African‐American Fathers' Perspectives on Facilitators and Barriers to Father–Son Sexual Health Communication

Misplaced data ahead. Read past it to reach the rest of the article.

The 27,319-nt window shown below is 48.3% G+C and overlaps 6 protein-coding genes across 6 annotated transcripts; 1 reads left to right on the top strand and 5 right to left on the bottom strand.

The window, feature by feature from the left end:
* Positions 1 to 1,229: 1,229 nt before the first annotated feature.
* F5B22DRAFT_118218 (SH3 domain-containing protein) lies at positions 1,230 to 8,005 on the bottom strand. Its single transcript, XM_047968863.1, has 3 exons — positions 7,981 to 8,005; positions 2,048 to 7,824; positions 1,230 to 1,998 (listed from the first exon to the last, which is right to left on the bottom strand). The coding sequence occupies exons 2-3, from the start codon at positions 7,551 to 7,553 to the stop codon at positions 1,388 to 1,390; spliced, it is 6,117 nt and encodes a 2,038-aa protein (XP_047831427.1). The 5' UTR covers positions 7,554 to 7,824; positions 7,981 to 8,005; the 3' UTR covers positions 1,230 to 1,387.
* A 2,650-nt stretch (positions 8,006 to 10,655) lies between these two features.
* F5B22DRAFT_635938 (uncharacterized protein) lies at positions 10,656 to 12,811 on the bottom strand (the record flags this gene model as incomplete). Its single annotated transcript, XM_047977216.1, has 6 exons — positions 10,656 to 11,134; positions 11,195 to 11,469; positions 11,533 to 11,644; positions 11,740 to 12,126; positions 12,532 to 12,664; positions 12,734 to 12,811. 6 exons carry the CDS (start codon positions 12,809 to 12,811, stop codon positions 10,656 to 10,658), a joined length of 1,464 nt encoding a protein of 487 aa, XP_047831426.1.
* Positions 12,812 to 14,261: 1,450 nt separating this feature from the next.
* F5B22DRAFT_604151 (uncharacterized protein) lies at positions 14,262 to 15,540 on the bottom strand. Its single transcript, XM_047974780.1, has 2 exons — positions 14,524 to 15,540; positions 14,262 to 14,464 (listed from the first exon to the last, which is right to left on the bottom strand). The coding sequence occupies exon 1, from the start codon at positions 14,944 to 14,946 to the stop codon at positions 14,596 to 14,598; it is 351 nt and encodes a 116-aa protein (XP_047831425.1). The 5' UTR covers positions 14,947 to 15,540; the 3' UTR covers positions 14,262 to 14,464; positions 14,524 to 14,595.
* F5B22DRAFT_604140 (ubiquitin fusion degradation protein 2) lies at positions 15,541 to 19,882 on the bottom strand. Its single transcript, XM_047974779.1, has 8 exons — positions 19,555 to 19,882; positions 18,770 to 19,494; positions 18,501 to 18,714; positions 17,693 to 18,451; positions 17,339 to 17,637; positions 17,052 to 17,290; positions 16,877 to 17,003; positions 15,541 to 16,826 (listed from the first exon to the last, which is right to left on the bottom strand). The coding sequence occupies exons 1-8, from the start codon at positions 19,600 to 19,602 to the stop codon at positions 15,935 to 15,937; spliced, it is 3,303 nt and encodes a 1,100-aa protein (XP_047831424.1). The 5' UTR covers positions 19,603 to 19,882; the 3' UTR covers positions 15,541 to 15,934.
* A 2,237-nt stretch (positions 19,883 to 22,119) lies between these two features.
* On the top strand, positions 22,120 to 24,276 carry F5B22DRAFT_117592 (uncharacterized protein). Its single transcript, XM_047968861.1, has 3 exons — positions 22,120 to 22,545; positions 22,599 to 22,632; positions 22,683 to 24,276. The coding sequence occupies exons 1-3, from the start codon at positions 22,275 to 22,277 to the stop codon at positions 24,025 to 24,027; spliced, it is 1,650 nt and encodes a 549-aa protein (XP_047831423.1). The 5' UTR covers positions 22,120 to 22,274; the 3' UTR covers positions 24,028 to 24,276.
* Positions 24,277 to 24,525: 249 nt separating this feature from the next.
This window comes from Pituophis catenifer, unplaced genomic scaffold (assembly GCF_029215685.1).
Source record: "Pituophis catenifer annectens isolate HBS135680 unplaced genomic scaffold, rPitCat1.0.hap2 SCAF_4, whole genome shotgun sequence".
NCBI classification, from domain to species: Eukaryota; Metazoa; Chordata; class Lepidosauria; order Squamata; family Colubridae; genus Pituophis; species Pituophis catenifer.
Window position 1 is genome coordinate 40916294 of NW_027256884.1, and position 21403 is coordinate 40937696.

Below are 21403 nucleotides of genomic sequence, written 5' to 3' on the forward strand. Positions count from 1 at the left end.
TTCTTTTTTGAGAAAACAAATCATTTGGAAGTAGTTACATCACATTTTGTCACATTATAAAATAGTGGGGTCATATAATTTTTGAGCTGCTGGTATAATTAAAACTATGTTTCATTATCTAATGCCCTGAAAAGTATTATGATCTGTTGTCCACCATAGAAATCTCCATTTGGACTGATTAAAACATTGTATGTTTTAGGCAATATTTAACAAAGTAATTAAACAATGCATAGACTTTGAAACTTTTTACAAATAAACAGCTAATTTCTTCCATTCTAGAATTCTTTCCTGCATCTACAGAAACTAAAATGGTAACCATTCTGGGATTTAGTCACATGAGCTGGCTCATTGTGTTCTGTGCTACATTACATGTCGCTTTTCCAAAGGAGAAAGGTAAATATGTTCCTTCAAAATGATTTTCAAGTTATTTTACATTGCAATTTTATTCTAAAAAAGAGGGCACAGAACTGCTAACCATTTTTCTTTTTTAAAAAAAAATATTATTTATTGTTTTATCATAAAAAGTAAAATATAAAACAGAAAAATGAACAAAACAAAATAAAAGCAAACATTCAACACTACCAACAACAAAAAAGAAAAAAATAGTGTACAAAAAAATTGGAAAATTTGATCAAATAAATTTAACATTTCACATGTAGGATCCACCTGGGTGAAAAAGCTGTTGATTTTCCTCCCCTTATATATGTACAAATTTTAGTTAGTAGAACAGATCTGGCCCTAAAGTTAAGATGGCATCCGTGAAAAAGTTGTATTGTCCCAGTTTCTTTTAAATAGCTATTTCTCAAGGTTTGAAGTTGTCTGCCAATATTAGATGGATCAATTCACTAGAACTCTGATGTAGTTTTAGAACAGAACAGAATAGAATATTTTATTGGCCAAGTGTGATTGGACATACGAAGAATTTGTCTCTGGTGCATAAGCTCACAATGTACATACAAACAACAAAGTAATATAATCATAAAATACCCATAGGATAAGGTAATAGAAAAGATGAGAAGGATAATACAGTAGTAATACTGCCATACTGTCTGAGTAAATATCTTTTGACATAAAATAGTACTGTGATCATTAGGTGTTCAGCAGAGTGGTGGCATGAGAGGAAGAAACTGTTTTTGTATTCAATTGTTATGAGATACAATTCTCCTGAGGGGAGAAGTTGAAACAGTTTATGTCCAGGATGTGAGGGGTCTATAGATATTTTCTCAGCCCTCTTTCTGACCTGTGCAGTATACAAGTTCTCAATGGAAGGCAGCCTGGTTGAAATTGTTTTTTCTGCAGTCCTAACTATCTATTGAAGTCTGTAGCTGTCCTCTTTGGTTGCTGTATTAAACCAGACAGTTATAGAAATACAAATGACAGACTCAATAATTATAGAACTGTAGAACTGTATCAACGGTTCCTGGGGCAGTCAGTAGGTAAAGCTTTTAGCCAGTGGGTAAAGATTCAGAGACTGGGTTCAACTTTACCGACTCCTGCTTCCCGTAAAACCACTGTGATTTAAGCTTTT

Parent–youth sexual health communication has been found effective in addressing this disparity. Sons who talk to their fathers about sexual health have higher rates of sexual abstinence, condom use, and the intent to delay initiation of sexual intercourse (Akers, Schwarz, Borrero, & Corbie‐Smith, 2010; Coley, Votruba‐Drzal, & Schindler, 2009; Dilorio, McCarty, Resnicow, Lehr, & Denzmore, 2007; Guilamo‐Ramos et al., 2012; Harris, Sutherland, & Hutchinson, 2013). Nonetheless, most research to date on sexual health communication has focused on parent‐daughter communication and on mothers as sexual health educators, and studies that included African‐American fathers have had a broader focus. For example, Wilson, Dalberth, and Koo (2010) conducted 16 focus group discussions with parents of children 10–12 to explore fathers' views of their roles in protecting their preteen age youth from sexual risk and their role in promoting youth's healthy sexual development, but only two groups were of only African‐American fathers. Although fathers have an effect on sexual debut and condom use of their adolescents, further exploration of African‐American fathers' influence on sexual health communication and behavior is needed (Burns & Caldwell, 2016; Glenn, Demi, & Kimble, 2008; Julion, Gross, Barclay‐McLaughlin, & Fogg, 2007; Wilson et al., 2010). Having an understanding of why fathers may or may not discuss sexual health issues with their sons could lead to future socially and culturally congruent interventions aimed at supporting African‐American fathers to be effective sexual health educators.